Tapping Fixture

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Re: Tapping Fixture

Postby lightning mike » Fri Nov 26, 2010 10:59 am

Hello guys , I use Rapid Tap alot in my shop. I use it to tap everything. I have a idea for a tapping and drilling guide . Take thick piece of metal and drill a hole through it the size you need for the tapped hole. Then drill about half way through for the size of the part you are working with. Place this over your part and drill your hole. You should be fairly straight and centered . Now take another piece or the same piece of metal you are using for the drill guide and drill another hole through it the size of the tap(snug fit). Then drill half way through for the size of the part you are working with (like before) , place this over the part to be tapped and start the tap. Once the tap is started in a good ways, back it out and you can remove the guide and finish tapping. This should be as clear as mud I think.

Mike
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Re: Tapping Fixture

Postby eclecticguy » Fri Nov 26, 2010 11:07 am

Thanks Joe. Looks like an interesting site. I signed up to check it out.

Cheers,
Michael
My blog: www.EclecticGuy.com
The Reelsmith's Primer, reelsmithing materials, reels, lines and other items: www.EclecticAngler.com
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Re: Tapping Fixture

Postby dogcatcher » Tue Dec 04, 2012 1:34 am

I tap using drill press, a junk shop find that was $45. It still works as drill press, but also doubles as my tapping location. Then I made some custom tap holders for the sizes I use, these have a 1/4" hole through the top 1.5" that allows the tap wrench/holder to slide on.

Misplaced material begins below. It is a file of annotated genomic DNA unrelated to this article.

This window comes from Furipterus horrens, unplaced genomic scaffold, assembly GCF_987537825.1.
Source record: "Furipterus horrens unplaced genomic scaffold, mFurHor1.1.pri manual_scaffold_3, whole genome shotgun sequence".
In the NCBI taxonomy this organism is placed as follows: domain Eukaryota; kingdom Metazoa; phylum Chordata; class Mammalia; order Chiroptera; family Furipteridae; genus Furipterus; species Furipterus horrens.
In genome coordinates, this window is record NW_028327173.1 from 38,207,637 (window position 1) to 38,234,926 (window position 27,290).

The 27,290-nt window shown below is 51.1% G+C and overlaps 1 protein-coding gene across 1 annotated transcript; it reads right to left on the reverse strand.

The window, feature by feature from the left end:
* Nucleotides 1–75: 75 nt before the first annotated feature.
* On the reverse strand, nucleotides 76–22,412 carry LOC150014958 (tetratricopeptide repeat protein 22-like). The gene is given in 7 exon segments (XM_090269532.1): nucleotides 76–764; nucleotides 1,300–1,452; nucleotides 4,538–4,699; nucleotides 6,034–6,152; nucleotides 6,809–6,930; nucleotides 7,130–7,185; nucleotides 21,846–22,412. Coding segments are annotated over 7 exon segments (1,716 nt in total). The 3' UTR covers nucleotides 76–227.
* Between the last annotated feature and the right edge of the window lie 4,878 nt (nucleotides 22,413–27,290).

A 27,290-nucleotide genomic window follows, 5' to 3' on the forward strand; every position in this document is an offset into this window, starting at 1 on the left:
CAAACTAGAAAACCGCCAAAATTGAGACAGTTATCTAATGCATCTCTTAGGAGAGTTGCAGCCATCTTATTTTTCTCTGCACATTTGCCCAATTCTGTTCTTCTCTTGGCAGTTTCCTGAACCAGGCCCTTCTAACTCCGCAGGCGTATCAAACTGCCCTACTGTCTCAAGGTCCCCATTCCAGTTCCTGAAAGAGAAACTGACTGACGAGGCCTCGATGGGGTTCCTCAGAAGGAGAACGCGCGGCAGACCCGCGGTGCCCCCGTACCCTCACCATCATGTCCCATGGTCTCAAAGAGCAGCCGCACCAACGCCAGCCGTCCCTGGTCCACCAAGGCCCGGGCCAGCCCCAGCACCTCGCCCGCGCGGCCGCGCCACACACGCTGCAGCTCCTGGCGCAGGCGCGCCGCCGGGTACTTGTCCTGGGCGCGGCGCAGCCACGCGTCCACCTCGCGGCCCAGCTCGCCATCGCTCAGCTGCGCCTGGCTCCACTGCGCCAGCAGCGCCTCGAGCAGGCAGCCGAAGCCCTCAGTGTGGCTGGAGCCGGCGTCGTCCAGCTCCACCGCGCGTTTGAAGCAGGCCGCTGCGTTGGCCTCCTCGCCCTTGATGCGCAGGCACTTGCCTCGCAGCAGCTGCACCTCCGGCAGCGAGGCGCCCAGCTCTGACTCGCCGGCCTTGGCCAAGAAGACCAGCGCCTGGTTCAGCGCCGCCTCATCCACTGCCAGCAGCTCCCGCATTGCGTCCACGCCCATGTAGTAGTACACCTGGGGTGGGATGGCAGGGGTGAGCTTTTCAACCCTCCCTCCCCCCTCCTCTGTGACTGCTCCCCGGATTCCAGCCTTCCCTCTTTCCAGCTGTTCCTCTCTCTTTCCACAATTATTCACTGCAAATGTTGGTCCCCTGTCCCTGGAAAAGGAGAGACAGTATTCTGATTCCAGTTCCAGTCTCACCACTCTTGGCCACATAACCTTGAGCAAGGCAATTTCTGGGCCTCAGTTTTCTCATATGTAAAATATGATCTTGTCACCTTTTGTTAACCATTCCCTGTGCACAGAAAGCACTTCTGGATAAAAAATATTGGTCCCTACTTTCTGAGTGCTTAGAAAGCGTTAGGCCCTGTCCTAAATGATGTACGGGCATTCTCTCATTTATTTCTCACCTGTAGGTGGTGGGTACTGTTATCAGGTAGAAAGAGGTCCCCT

Marvin
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Re: Tapping Fixture

Postby eclecticguy » Tue Dec 04, 2012 9:28 am

That's a good idea Marvin. Basically, you are using the drill press like this tapping fixture and turning the tap wrench by hand correct?

cheers,
Michael
My blog: www.EclecticGuy.com
The Reelsmith's Primer, reelsmithing materials, reels, lines and other items: www.EclecticAngler.com
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Re: Tapping Fixture

Postby dogcatcher » Tue Dec 04, 2012 3:05 pm

First the parts, a piece of aluminum that has been drilled part way with a 1/4" bit, and the other end is drilled with bit that fits the diameter of the shaft of the tap. The piece of 1/4" rod is steel, you don't want to use aluminum, it will gall and stick to itself, I know this for fact.

Image

Mount the 1/4" steel rod in the chuck of the drill press, slide the tap holder on to it, and you have the tap perpendicular to the item being tapped. I am using a piece of wood, since it was handy. But I tap wood all of the time for various jigs that I use in making game calls. Maple and Osage orange tap pretty good.

Image

This one is over kill, now I make them using 5/8" aluminum and I make the handles a lot shorter. The shaft of the tap is insert higher into the holder. I found that keeping the exposed shaft to where the threads start is better, I don't break as many taps that way. The shorter handles also keep me from putting to much pressure on the tap. I also use the same set up on both my wood and metal lathes. Since I started using this method I rarely break a tap.

The down side, you have to make one for every size tap you use. The good side, the tap is ready to use, no setting it up in a tap handle. I mainly use 4-40, 6-32, 8-32, 1/4-28 and 1/4-20 so each tap and die set is ready to go and is kept in each own box.

Marvin
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